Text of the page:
Without going into all the details about no free breakers, location of
junction boxes, finished ceilings, etc., I'm looking for a "yes it's code"
or "no it's not code" answer to this question:
There's a junction box with a 14/2 without ground coming directly from the
panel. Leaving this box is a 14/2 without ground and a 14/2 with ground.
The ground wire is attached to the junction box but of course it isn't
Can you run a single insulated ground wire from the panel to the junction
box to provide a ground for the 14/2 with ground that leaves the box.
The 14/2 without ground that leaves the junction box goes to GFCI
receptacle as the first receptacle on that run. That's fine for now.
However, the 14/2 with ground goes to some receptacles which should have an
equipment ground. My friend would like to add that ground in the easiest
manner possible, which is to simply add a ground wire from the panel the
junction box. Can he do that?
I agree you probably could run a whole new cable/wires, but if it is
code, why not just run the ground, and, you don't have to be profane
in your description of the proposed solution, have you priced wire
lately, there are folks who are on limited budgets!!!!
I took his "wiring like that" comment to be related to the existing
situation where the circuit leaving the junction box is grounded to the box
but there is no ground coming in. I was wondering how he would "see" that
If he was indeed talking about the external ground wire, that's different.
Of course, since it allowed by code, I wonder if he would still run away
from an otherwise acceptable house.
Yes, you can, but as others have said, it makes a neater job to install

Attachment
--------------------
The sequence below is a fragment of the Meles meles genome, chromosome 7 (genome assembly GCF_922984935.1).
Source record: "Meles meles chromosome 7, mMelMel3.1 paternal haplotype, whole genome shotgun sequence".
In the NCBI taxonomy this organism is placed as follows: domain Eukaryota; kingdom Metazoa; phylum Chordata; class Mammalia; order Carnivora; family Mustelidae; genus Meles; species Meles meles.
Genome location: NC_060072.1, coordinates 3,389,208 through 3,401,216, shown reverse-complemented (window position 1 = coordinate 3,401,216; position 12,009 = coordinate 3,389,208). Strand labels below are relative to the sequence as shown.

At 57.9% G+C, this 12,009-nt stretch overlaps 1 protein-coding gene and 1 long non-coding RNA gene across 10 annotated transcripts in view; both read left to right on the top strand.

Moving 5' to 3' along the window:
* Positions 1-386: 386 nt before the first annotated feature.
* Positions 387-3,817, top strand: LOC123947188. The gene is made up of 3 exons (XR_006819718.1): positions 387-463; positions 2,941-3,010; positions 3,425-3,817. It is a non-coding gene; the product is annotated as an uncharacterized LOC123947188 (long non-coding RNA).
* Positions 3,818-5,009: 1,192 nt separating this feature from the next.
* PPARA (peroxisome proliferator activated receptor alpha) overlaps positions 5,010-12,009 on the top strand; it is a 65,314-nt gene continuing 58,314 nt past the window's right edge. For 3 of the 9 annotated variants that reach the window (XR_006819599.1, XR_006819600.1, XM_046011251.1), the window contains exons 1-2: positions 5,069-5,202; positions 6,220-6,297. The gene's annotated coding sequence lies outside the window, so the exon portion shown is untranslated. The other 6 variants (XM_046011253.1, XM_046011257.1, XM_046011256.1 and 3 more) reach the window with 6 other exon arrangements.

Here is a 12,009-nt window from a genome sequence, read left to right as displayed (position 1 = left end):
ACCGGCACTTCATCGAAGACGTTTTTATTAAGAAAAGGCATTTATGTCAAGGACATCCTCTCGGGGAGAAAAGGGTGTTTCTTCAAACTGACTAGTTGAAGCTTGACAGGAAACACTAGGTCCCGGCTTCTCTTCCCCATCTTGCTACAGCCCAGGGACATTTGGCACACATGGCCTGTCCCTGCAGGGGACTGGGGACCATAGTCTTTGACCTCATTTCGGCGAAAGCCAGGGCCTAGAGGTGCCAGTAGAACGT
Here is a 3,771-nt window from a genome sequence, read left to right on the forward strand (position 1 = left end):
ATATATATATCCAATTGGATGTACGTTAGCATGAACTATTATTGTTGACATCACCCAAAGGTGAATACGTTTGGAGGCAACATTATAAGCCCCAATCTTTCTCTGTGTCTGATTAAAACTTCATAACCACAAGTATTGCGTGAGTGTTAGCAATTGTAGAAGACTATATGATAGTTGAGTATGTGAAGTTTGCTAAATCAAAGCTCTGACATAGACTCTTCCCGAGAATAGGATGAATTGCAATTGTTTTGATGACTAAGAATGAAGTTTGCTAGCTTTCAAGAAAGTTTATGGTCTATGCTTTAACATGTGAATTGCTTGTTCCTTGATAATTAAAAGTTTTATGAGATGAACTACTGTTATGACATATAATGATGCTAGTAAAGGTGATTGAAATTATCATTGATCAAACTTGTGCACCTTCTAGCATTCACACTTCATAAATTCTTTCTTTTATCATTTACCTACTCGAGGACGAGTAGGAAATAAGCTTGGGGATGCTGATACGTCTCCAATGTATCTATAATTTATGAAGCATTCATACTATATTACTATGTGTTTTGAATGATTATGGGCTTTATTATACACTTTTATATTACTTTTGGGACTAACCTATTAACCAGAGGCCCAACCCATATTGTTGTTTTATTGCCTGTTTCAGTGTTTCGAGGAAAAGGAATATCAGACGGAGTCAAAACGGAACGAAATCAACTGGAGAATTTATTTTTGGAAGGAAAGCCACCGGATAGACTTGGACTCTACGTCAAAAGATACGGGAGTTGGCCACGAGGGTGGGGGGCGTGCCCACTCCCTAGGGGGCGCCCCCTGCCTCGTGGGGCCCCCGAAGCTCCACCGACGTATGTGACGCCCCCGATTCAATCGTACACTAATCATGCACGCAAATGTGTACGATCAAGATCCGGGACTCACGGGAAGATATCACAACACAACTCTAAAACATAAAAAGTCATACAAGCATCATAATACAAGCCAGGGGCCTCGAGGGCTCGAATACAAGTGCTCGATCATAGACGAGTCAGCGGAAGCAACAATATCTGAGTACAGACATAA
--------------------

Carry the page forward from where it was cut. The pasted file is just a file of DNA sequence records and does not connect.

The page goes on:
a new cable to the box. This way it is also clear what the cable is and
what it's doing. A single ground conductor, bare or green isn't
necessarily going to be obvious as to it's purpose and could be cut or
I agree with what everyone says about the new wire vs. just the ground.
I mainly wanted to know if a separate ground was even allowed.
As for the details into the situation, I purposely left something out so
as not to confuse the issue. OK, maybe I even lied a teensy bit.
What is really going in the junction box is that it is part of an Edison
circuit. Pulling a ground wire just to supply a ground for the circuit
that he wants grounded leaves everything else just as it is. It would
take some pretty serious rewiring to eliminate the Edison circuit since
it incorporates part of the first floor and part of the second.
Pulling a new run of Romex with a ground wire would still mean that only
the circuit he wants grounded will use the new ground wire, which might
be just as confusing for someone else later on. Finding an Edison
circuit in a house is confusing enough for most people. Any way that we
supply a ground to one side of it is going to be just as confusing.
In any case, whatever we do will be labeled both at the panel and at the
junction box. I already used a Sharpie on the junction box to note that
it contains the neutral for an Edison circuit.
Converting from an Edison circuit to two seperate circuits
really has nothing to do with the ground issue, does it?
If it's as you described, then the new Romex with ground
enters the first junction box. From there one cable leaves
which has a ground. It's now grounded. The only possible
confusion is that the other half of the edison circuit doesn't
have a ground, but that's what you have now. And that
half is GFCI protected from the first receptacle on.
Finding an Edison
It must have been a rework that resulted in only one
half being grounded. Sounds like they tied one half onto
an old circuit, the other half was a new run with ground.